Auto Insurance, Are You Really Covered? We continue with our series on auto insurance in Massachusetts with Part 3: bodily injury caused by an uninsured auto. Of the twelve parts, only the first four are compulsory. Many drivers mistakenly believe that if they have all four compulsory parts, they are “fully insured.” This is not the case, and here’s why.
Part 3 of the standard Massachusetts automobile insurance policy covers injuries suffered by you, occupants of your vehicle, or legally insured household members, that are caused by another person who does not have any insurance coverage. For example, if you or someone in your vehicle was injured after your vehicle was rear-ended by a driver who failed to purchase insurance coverage or failed to pay their insurance premiums (resulting in a lapse in coverage), Part 3 would provide a minimum of $20,000 in coverage per injured person, but no more than $40,000 to cover everyone in your car.
This minimally required Uninsured Motorist Coverage is compulsory and you must have it when registering a motor vehicle in the Commonwealth of Massachusetts. However, as with several other “parts” of your policy, you can increase the amount of such coverage, generally to as high as $250,000 per injured person, and up to $500,000 or more in coverage for all injured parties. We advise you to seriously consider increasing this coverage because the compulsory coverage limit is minimal in the event that you or someone close to you is injured or killed in an accident, and the driver responsible for the accident is uninsured, the uninsured motorist coverage may well be the only coverage available.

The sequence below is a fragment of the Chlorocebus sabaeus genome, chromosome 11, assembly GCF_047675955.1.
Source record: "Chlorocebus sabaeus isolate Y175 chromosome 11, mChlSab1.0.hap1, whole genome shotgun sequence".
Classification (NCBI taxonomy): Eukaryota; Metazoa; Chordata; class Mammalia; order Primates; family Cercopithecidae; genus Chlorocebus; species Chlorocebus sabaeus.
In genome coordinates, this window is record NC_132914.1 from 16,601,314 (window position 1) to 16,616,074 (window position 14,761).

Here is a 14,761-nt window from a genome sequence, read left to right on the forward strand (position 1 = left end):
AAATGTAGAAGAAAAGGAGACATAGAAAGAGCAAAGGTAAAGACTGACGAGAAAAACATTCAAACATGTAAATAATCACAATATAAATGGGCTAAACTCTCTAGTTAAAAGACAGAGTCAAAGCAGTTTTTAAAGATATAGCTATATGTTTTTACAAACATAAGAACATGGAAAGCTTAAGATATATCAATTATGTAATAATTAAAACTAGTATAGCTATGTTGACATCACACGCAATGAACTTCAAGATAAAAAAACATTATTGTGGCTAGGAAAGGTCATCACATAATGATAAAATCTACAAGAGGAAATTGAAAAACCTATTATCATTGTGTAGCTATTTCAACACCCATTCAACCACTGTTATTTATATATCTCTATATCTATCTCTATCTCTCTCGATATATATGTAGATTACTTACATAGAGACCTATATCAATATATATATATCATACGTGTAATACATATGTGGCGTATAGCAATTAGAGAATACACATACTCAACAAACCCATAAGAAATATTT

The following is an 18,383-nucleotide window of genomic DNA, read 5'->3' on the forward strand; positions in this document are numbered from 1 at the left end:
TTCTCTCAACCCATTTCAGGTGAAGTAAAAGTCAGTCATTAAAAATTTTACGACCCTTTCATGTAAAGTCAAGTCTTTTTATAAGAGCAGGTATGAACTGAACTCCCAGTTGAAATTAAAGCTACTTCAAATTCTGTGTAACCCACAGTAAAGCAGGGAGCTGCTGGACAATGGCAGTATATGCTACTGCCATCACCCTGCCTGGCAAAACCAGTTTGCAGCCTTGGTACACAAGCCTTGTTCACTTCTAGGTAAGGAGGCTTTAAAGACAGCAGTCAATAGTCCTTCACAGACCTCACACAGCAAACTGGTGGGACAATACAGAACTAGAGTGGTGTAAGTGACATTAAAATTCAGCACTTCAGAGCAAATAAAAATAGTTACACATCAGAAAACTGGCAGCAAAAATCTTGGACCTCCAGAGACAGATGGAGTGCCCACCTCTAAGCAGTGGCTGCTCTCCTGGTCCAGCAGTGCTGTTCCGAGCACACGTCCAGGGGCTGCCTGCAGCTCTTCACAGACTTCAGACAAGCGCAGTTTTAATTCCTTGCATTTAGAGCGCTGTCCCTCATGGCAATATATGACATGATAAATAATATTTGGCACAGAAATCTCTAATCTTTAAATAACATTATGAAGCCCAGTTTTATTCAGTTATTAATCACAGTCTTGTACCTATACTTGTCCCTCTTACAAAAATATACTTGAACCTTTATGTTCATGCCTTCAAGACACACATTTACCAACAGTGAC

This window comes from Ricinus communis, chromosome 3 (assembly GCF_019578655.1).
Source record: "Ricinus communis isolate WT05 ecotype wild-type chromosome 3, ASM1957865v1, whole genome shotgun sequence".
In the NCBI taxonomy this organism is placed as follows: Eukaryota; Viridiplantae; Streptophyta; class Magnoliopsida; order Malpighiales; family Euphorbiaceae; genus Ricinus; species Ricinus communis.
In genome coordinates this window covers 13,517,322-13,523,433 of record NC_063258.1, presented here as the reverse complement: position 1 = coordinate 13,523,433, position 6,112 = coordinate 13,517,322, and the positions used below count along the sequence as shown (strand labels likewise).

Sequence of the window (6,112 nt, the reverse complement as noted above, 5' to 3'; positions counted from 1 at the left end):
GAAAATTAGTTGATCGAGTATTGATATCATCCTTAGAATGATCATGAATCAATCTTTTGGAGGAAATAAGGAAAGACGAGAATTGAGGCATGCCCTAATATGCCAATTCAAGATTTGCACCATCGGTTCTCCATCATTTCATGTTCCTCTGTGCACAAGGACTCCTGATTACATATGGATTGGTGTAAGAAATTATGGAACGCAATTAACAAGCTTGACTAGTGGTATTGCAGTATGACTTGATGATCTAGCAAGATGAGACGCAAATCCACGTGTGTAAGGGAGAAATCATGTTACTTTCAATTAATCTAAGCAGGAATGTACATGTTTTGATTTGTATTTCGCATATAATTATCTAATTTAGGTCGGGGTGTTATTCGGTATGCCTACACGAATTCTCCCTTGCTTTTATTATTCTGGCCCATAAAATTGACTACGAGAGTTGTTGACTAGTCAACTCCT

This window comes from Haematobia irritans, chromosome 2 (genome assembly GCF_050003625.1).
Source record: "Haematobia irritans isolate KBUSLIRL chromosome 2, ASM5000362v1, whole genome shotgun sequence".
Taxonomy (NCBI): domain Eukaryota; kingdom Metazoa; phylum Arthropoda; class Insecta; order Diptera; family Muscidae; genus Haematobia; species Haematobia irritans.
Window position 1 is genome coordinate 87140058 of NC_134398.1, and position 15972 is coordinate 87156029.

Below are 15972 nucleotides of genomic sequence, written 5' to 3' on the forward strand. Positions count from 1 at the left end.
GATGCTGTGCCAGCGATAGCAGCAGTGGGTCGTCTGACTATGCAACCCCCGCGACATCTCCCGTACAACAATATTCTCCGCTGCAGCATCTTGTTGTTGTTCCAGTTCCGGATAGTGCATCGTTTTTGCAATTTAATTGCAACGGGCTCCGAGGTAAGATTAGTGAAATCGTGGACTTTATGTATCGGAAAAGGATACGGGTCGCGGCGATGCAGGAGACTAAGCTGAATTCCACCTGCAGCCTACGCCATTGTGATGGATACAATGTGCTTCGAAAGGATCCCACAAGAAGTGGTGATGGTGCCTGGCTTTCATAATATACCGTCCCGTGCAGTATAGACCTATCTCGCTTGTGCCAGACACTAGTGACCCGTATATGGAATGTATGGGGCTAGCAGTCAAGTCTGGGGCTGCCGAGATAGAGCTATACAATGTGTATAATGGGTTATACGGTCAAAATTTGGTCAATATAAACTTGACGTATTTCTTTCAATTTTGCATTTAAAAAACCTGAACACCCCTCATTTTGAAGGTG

While injuries caused by a motor vehicle operator with absolutely no insurance coverage are relatively uncommon, it happens more often than you think. There are several reasons a person may be illegally operating a vehicle without the minimum required coverage. Some examples include:
- the driver may be unable to afford coverage after being laid-off (this is especially common in times of economic downturn);
- the driver may have been denied a driver’s license due to a prior history of operating a vehicle under the influence of alcohol or drugs; and
- the driver may have caused injury while operating a stolen car or driving without the permission of the owner.
If you are injured as a result of any of these scenarios, you and/or the occupants of your vehicle will likely receive no compensation from the driver of the uninsured, “at fault” vehicle, regardless of how severe the injuries may be.
The only way to ensure some measure of compensation under these circumstances is to purchase as much “Uninsured Motorist Coverage” (Part 3) as you can reasonably afford. Again, while the minimum coverage limits of $20,000 per person and $40,000 for all injured persons combined, is at least some measure of compensation, given the high cost of medical treatment and losses resulting from a serious motor vehicle accident, these minimum coverage limits may be entirely insufficient to fully and fairly compensate you and/or the occupant(s) of your vehicle.
Stay tuned for Part 4 of our Auto Insurance Coverage series: Damage to someone else’s property.